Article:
Dental evidence suggests Neanderthals and modern humans diverged from a common ancestor around 800,000 years ago—hundreds of thousands of years earlier than standard estimates. The finding could finally reveal the provenance of our shared ancestry, but some experts say the new evidence is unconvincing. Read More >>

archaeology
Jawbone Fossil Reveals More About the Denisovans, a Mysterious Species that Mated With Modern Humans

In 2010, archaeologists found evidence of a previously unknown hominin, the Denisovans, in a Siberian cave. Researchers are now reporting the discovery of a 160,000-year-old Denisovan jawbone pulled from a cave on the Tibetan Plateau. The fossil is now the first evidence of this mysterious human species outside of Siberia, and the earliest evidence of a hominin presence in this part of the world. Read More >>

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Climate Change Drove Neanderthals to Cannibalism, New Research Suggests

Neanderthals are famous for having lived through the last major ice age, yet for a period of around 14,000 years they had to endure the effects of a naturally occurring global warming cycle. Struggling to adapt to the changing conditions, the Neanderthals turned to cannibalism in desperation, according to a provocative and timely new study. Read More >>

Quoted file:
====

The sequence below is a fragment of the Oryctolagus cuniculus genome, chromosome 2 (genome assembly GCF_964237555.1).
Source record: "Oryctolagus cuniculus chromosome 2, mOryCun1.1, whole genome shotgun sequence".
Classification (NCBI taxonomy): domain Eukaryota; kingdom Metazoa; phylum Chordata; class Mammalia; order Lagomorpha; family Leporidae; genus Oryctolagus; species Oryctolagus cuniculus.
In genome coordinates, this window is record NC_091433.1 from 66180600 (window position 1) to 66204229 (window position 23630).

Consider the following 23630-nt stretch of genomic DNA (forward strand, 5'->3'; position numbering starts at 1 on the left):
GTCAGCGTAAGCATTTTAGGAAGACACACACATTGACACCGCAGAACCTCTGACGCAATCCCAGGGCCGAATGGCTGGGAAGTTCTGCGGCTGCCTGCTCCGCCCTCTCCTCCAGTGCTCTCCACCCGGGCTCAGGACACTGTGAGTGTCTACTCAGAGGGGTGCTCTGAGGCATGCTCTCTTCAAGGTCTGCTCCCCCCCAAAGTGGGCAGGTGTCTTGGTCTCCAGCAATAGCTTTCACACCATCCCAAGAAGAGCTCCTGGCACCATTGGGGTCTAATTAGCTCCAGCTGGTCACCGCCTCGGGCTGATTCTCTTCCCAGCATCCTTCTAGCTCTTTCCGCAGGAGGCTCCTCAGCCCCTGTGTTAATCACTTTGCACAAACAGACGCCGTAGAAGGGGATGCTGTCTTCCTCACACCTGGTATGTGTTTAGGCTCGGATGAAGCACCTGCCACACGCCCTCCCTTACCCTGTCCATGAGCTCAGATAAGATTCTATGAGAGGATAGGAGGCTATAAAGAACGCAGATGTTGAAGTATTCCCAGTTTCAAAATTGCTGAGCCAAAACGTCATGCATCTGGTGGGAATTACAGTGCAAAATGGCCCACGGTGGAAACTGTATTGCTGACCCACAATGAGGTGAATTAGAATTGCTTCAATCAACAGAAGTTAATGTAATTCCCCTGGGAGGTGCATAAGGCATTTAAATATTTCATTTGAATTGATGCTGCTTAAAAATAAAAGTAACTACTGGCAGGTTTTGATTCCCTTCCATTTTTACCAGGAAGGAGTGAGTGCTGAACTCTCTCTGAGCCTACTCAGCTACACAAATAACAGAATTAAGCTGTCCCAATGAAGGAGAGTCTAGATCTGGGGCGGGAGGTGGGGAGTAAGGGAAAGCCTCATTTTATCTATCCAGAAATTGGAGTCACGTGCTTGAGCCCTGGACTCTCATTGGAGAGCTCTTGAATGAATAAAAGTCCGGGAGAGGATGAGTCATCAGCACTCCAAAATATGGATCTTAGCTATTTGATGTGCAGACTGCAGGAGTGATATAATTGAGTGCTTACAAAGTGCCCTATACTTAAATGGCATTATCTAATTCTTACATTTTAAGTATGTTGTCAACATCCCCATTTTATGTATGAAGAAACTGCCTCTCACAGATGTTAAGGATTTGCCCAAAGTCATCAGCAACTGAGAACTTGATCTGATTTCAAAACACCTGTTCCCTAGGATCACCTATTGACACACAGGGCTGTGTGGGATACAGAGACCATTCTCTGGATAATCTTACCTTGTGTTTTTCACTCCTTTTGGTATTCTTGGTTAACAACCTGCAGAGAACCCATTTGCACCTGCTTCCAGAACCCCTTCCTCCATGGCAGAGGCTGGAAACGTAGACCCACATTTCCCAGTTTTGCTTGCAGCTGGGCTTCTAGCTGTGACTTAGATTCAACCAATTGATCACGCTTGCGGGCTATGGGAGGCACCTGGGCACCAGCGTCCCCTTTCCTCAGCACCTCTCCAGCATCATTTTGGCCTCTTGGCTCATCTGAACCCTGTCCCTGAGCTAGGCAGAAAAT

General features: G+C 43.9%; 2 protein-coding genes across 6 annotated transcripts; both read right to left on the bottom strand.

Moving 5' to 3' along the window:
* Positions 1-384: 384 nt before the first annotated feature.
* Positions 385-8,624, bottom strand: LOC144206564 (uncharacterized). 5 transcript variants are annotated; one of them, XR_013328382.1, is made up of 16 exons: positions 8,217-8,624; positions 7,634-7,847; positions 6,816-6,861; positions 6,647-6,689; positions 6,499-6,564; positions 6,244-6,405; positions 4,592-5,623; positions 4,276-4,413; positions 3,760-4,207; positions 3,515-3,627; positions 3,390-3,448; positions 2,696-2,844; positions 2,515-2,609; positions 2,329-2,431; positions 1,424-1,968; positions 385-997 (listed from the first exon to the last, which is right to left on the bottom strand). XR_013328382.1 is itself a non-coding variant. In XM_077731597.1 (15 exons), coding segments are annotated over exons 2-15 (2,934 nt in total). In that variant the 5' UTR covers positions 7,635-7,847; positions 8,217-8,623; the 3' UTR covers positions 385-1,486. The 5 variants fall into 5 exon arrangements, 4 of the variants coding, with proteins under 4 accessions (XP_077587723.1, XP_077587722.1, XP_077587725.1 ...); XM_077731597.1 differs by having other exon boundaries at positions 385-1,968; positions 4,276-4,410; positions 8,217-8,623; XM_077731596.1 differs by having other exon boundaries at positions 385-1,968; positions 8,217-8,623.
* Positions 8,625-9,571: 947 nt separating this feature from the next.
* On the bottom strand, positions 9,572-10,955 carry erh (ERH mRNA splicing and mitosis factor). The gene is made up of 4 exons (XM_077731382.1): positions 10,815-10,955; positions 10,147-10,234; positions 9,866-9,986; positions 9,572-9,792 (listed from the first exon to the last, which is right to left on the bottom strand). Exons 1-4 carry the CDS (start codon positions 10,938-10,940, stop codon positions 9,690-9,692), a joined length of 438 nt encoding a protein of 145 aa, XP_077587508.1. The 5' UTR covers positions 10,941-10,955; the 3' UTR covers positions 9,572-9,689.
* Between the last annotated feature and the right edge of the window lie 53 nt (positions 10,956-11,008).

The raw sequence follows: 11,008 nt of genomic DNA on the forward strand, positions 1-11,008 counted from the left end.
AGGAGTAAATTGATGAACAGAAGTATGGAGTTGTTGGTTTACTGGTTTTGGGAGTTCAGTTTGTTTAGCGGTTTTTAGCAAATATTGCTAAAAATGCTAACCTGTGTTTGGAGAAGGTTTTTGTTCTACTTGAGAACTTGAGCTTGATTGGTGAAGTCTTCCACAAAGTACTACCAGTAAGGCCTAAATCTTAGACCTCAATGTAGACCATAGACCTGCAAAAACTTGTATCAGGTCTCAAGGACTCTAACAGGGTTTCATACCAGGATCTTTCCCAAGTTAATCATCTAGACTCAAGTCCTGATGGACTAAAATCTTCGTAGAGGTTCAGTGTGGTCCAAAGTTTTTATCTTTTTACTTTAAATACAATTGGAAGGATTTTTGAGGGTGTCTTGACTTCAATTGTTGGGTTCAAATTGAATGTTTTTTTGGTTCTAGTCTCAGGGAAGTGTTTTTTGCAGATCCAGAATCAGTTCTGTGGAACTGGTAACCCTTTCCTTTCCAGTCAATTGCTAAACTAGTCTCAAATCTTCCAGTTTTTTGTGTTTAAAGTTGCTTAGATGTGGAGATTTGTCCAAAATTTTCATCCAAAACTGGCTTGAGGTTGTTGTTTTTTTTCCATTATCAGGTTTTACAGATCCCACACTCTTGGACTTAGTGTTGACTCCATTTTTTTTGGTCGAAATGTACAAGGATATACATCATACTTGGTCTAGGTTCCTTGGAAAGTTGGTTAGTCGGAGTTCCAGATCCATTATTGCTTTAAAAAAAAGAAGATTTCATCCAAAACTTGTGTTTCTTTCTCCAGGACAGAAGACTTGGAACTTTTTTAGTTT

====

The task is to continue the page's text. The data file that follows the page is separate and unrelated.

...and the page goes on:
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Neanderthals and Denisovans Shared a Siberian Cave for Thousands of Years, New Research Suggests

Denisova cave in southern Siberia was home to Neanderthals and Denisovans for thousands of years, but questions remain about the timing of their stay. A pair of new studies traces the history of archaic human occupation at the site, showing who lived there and when—including a possible era during which the two now-extinct species hung out together. Read More >>

archaeology
Neanderthals Weren’t the Violent Brutes We Thought, New Research Finds

The stereotype of a typical Neanderthal life is that it was extraordinarily difficult, violent, and traumatic. But a comparative analysis of the remains left behind by Neanderthals and contemporaneous humans is finally overturning this unwarranted assumption. Read More >>

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Analysis of Neanderthal Teeth Reveals Unexpected Exposure to Lead

Around 250,000 years ago, two Neanderthal children were exposed to excessive levels of lead in what is now France, according to new research. It’s the oldest known case of lead exposure in hominin remains—a discovery that’s presenting an obvious question: How could this have possibly happened so long ago? Read More >>

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Neanderthals Survived in Ice Age Europe Thanks to Effective Healthcare

Neanderthals cared for their sick and wounded, and new research suggests this well-documented behaviour was more than just a cultural phenomenon or an expression of compassion—it really did help them survive. Read More >>

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Did Neanderthals Go Extinct Because of the Size of Their Brains?

Using computers and MRI scans, researchers have created the most detailed reconstruction of a Neanderthal brain to date, offering new insights into the social and cognitive abilities of these extinct humans. But as to whether these characteristics were responsible for their ultimate demise remains an open question. Read More >>